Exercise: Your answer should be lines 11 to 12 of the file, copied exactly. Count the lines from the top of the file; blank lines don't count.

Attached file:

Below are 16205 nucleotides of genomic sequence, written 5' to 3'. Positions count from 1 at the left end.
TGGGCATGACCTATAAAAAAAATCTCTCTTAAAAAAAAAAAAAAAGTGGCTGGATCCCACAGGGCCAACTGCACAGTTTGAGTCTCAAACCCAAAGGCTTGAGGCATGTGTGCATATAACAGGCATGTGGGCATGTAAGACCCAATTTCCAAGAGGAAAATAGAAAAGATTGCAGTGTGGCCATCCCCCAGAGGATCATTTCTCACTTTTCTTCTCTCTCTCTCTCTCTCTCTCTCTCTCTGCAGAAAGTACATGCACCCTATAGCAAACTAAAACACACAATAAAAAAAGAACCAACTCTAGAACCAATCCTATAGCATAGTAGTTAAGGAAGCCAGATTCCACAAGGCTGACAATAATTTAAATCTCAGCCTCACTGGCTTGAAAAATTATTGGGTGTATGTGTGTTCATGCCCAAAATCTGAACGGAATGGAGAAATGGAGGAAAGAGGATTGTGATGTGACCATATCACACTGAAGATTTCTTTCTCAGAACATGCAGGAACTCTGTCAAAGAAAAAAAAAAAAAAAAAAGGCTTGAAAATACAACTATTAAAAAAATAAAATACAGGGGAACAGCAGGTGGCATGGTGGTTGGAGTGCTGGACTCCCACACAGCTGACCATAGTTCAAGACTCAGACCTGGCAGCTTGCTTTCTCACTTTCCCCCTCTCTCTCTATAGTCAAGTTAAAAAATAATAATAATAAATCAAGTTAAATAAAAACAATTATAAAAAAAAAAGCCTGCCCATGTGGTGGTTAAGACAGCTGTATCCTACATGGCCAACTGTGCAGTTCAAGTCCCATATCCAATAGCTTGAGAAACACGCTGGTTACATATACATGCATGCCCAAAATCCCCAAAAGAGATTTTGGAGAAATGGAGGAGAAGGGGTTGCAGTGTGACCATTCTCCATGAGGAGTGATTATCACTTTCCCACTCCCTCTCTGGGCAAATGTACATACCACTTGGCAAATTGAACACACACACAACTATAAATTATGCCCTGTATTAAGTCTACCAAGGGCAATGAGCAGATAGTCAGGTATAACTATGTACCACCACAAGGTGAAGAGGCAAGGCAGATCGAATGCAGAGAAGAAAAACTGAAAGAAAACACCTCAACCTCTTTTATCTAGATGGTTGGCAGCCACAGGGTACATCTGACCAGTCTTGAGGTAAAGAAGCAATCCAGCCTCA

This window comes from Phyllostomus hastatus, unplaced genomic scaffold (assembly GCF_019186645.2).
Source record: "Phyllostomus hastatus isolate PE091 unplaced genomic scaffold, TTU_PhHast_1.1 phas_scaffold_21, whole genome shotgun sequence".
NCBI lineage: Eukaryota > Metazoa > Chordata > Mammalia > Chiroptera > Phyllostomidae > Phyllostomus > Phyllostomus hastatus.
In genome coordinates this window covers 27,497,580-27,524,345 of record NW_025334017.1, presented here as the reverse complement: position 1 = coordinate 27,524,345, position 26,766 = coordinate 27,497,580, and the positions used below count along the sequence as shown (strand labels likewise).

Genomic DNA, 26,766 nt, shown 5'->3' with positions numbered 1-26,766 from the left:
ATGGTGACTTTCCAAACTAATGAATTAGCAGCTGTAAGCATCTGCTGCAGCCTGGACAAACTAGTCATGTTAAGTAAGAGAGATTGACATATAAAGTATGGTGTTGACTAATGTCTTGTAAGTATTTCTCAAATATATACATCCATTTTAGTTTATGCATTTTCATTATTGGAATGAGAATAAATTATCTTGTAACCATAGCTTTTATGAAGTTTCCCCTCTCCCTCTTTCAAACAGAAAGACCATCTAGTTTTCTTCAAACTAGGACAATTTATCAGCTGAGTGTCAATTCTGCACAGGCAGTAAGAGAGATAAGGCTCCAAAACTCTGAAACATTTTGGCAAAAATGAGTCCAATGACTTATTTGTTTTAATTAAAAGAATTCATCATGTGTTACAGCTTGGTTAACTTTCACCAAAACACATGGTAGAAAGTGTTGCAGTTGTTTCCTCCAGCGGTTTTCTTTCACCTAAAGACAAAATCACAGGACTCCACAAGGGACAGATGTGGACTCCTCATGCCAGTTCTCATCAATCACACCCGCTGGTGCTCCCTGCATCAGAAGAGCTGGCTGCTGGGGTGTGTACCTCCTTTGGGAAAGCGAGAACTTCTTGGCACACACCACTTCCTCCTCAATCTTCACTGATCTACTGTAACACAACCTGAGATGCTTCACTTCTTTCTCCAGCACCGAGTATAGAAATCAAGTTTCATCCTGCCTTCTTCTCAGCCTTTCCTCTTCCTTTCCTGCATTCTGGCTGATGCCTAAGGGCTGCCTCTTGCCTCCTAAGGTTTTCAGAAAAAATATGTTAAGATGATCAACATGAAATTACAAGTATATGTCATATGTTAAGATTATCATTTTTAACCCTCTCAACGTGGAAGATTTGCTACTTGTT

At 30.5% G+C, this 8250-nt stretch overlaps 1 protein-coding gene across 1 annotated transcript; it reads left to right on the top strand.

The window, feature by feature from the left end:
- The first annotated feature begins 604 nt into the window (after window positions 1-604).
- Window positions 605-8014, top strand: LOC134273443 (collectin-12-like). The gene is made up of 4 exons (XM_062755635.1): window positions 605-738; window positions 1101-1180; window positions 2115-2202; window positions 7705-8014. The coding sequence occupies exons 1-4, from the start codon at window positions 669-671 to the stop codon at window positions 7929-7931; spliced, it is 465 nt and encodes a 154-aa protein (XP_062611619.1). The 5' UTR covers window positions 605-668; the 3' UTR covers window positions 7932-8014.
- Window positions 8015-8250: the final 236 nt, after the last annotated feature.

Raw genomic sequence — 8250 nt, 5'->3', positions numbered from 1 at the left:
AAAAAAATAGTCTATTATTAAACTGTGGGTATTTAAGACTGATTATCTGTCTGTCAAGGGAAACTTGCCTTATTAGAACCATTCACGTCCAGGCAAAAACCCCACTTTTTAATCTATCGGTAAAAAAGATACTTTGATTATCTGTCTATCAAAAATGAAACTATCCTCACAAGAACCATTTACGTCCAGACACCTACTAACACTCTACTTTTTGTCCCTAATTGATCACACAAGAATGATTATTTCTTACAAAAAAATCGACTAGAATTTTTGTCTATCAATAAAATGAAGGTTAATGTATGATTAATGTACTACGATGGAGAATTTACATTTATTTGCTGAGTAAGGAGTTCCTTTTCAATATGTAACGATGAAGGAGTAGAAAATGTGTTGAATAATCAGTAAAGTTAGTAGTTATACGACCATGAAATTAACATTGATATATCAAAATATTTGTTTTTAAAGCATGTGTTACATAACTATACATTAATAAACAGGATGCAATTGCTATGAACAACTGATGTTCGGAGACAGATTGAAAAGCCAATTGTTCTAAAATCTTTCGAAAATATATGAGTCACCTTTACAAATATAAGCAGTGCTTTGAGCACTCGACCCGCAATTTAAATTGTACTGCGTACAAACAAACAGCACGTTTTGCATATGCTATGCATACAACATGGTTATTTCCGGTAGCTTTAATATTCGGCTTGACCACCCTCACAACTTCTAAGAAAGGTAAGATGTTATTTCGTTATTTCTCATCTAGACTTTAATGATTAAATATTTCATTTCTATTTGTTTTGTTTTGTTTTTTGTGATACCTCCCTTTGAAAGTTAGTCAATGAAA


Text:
- The first annotated feature begins 604 nt into the window (after window positions 1-604).
- Window positions 605-8014, top strand: LOC134273443 (collectin-12-like). The gene is made up of 4 exons (XM_062755635.1): window positions 605-738; window positions 1101-1180; window positions 2115-2202; window positions 7705-8014. The coding sequence occupies exons 1-4, from the start codon at window positions 669-671 to the stop codon at window positions 7929-7931; spliced, it is 465 nt and encodes a 154-aa protein (XP_062611619.1). The 5' UTR covers window positions 605-668; the 3' UTR covers window positions 7932-8014.